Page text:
olympic-flame
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Whatever the design, the symbolism remains the same. Fire is the light in the darkness, a symbol of harmony and goodwill—symbolism which is further enhanced by the fact that the torch run is a relay, with the torch being handed off to hundreds, and sometimes thousands of different people as it makes its way through various countries and cultures, uniting them with a single, flaming thread. Not only does it unite geographically, but temporally as well, with the flame having come forward in time from the ancient Greeks to our modern day, connecting us to our past.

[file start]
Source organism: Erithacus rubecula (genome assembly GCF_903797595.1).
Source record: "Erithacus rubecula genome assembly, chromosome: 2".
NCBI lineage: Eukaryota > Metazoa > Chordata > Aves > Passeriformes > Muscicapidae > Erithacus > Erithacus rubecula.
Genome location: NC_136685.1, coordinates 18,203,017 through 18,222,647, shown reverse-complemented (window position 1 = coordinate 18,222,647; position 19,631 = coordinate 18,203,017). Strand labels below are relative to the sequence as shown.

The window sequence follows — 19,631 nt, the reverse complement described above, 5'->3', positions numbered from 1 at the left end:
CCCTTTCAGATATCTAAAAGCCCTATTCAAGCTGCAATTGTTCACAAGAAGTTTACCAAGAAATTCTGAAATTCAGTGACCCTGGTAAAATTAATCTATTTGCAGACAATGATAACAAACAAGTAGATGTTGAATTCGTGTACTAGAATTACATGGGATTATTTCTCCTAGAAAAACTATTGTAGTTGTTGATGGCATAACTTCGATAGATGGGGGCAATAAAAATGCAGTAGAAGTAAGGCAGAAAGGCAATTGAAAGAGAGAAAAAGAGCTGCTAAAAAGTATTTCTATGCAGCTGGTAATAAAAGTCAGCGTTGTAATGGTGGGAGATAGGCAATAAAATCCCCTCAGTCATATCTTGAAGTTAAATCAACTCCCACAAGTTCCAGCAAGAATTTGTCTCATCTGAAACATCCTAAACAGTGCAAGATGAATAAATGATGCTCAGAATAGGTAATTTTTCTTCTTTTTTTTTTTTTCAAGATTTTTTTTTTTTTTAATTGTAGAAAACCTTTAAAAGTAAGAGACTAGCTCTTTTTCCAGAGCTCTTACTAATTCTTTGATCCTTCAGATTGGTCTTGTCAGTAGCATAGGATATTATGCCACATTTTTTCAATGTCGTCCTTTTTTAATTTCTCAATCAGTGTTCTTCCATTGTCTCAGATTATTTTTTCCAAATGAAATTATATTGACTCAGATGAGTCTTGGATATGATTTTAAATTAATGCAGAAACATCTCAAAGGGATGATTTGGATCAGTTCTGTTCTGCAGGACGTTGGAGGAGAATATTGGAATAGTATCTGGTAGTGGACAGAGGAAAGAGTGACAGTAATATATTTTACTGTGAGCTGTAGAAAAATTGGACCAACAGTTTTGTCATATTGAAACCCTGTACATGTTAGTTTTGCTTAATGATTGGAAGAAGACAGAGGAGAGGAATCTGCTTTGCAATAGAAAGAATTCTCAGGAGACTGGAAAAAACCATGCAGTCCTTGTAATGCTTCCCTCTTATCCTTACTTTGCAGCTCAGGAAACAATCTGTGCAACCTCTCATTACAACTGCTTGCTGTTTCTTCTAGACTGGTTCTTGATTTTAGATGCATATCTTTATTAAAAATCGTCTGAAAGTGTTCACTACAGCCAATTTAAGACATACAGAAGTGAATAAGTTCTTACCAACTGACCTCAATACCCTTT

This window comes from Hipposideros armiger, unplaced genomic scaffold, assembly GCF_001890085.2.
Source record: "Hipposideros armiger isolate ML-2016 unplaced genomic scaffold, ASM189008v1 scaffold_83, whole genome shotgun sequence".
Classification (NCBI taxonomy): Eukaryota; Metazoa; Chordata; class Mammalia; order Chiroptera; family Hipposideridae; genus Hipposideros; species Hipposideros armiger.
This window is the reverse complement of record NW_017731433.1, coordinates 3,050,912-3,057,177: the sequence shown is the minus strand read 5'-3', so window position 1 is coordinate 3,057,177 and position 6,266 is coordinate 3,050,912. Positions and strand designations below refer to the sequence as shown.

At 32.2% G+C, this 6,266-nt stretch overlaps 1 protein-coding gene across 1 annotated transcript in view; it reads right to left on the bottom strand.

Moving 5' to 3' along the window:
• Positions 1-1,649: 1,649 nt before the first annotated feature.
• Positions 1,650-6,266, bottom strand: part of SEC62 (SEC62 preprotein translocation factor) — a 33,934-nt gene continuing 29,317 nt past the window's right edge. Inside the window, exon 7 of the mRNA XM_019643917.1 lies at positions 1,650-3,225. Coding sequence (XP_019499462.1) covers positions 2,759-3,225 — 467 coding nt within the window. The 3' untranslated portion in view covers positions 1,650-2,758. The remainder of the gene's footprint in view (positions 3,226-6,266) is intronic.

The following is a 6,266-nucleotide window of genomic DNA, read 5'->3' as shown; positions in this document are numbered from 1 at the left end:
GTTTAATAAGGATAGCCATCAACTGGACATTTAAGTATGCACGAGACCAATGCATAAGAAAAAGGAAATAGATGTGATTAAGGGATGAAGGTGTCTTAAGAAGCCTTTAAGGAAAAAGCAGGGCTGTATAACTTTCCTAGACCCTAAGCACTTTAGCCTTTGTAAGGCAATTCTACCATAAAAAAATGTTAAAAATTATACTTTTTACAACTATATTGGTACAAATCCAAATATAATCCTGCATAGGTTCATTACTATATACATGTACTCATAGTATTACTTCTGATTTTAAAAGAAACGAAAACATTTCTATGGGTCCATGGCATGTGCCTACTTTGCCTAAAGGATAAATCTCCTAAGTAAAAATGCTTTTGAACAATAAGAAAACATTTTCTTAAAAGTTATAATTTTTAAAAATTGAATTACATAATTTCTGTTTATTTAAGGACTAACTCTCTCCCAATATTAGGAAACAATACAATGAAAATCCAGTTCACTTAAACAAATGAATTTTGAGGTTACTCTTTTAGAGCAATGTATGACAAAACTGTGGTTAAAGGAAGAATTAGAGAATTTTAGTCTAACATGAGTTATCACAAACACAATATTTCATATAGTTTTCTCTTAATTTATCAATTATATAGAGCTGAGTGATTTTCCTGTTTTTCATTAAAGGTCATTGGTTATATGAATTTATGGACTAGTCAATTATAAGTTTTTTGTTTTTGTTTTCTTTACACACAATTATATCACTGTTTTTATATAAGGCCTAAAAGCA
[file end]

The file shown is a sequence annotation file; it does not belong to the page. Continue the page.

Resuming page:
The myth of Prometheus shows us an important aspect of Greek culture—the concept of the hero who possesses the ability to suffer immense challenges. In this case, Prometheus’s choice to defy Zeus by giving fire back to mankind caused him to endure thirty years of daily torture, and he did so with strength and quiet resolve. So, too, does the torch bear this idea with it—the idea of the hero of myth, of the strength and determination that is so celebrated in the Olympic Games, brought into human form through our athlete-heroes who honorably fight for our respective countries. We carry the flame, the beating heart of freedom and passion that all mankind shares, in honor of that indomitable spirit.